BIRMINGHAM, Ala. (WBRC) – The Alabama Court of Criminal Appeals has ruled against Toforest Johnson on a claim of prosecutorial misconduct, affirming a capital murder conviction questioned by an extraordinary array of leaders from Alabama’s legal community. The court emphasized repeatedly in its ruling released May 6 that the only issue it considered was a narrow one related to the $5000 reward payment the state paid its key witness in the 1998 trial. The reward payment was not disclosed to the defense until 2019.
The case is now one step closer to returning to Jefferson County Circuit Court, where District Attorney Danny Carr has requested a new trial for Johnson. Carr’s unusual request was based on a number of concerns about Johnson’s conviction, including that the trial prosecutors presented five different theories in five different court proceedings about who committed the crime. Carr spent almost nine months studying the case files, interviewing witnesses, and consulting with the family of Deputy Hardy.
Carr’s request for a new trial is joined not only by the lead prosecutor who convicted Johnson, but also former Republican Chief Justice Drayton Nabers, Jr., former Alabama Attorney General Bill Baxley, and many others.
Johnson’s legal team is optimistic despite the appellate court’s decision. “We remain hopeful that Mr. Johnson will receive a new trial in this case. All we are asking for is for the court to do what both the district attorney and the original trial prosecutor have requested, which is to grant us a new trial,” said Ty Alper, one of Johnson’s attorneys.
In 1998, Johnson was convicted and sentenced to death in Birmingham for the murder of Deputy Sherriff William G. Hardy, a crime he has always maintained he did not commit. At Johnson’s trial, prosecutors presented no physical evidence or eyewitness testimony. They relied solely on testimony from Violet Ellison, a woman who claimed she overheard someone who identified himself as “Toforest” talk about the murder on a three-way phone call from jail. Ellison had never met Johnson and had never heard his voice. Alibi witnesses placed Johnson across town at the time of the shooting.
At issue before the appellate court was a narrow legal claim about the State’s payment of $5000 to Ellison in exchange for her testimony against Johnson, which prosecutors did not disclose to Johnson’s defense attorneys until almost two decades after the trial. In 2019, the Alabama Attorney General’s office finally told Johnson’s attorneys about the $5,000 payment and turned over a copy of the check that it claimed had been misfiled all these years.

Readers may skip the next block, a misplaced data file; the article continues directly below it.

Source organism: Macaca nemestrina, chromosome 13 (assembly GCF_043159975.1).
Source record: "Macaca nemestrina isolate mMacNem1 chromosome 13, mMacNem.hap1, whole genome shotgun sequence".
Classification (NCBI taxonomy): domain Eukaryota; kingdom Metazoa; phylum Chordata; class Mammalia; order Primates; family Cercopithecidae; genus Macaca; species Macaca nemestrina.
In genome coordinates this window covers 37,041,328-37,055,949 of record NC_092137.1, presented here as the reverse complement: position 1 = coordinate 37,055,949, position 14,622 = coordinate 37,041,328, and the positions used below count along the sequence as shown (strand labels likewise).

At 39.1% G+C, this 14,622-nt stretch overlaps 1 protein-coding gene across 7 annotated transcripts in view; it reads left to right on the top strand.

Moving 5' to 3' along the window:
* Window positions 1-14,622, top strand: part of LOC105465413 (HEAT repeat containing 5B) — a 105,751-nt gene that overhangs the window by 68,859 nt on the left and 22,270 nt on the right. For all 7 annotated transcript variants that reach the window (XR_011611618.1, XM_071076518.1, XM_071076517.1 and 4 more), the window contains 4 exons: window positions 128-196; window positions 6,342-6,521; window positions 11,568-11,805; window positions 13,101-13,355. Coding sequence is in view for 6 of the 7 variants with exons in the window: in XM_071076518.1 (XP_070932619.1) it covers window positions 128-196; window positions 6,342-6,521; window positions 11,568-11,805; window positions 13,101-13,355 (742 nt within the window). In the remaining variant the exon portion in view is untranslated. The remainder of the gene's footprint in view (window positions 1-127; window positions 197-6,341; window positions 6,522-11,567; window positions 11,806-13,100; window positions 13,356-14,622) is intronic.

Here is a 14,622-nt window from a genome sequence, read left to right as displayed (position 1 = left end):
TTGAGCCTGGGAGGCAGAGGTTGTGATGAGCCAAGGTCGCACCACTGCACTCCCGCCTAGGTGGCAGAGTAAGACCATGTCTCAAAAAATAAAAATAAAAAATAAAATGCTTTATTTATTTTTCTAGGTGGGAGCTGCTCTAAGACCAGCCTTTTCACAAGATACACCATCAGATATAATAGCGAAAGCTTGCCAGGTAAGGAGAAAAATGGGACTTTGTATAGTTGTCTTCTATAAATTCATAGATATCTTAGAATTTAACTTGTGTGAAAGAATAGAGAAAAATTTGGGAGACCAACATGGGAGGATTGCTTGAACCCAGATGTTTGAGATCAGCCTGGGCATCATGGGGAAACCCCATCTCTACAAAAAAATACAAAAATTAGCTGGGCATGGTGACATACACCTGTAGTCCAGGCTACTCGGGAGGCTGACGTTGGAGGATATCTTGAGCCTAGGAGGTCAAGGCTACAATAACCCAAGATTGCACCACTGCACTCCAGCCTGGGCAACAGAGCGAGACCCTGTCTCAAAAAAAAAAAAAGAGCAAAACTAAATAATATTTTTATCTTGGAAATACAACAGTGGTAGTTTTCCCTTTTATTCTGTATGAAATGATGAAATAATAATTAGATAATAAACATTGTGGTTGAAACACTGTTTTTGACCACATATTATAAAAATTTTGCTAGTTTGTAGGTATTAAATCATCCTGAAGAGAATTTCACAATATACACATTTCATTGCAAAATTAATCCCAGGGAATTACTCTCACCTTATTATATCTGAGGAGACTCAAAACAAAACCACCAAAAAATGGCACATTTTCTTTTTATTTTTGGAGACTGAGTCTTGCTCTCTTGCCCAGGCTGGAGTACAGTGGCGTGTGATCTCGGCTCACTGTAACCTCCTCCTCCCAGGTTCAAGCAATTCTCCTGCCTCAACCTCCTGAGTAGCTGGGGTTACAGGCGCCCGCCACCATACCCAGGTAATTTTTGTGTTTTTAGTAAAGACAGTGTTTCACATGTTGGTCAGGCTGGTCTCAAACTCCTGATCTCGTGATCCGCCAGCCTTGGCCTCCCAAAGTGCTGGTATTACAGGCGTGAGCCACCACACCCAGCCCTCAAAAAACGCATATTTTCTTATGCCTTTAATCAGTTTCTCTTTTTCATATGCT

Friday’s ruling agreed with Jefferson County Circuit Judge Teresa Pulliam that Johnson had not established prosecutors committed misconduct in failing to disclose the witness’s financial motivation to testify. But the court said that for procedural reasons it could not consider District Attorney Carr’s position, or that of the Innocence Project, which also filed a brief in support of Johnson’s claim.
While the issue of the reward payment was pending in the appellate court, Johnson’s attorneys brought a new appeal in Jefferson County based on District Attorney Carr’s request for a new trial.
Johnson’s team argued that the court must give “great weight” to Carr’s position in the new claim, in light of his extensive investigation into the case. Carr filed a “friend of the court” brief in Judge Pulliam’s court in June 2020, writing that his “duty to seek justice requires intervention in this case.” Johnson has also been supported by an unprecedented eight “friend of the court” briefs, filed by some of Birmingham’s most prominent law firms, on behalf of former prosecutors, retired judges, faith leaders, defense attorneys, legal scholars, law students from all five Alabama schools. Three jurors who voted to convict Johnson have also called for the Jefferson County Circuit Court to throw out Johnson’s conviction.
Johnson must complete the appeals process on the claim related to the reward payment before Judge Pulliam can consider the new petition.
Beth Shelburne is an Investigative Reporter for the Campaign for Smart Justice with the ACLU of Alabama. She is a former WBRC Anchor, Reporter and Investigator.
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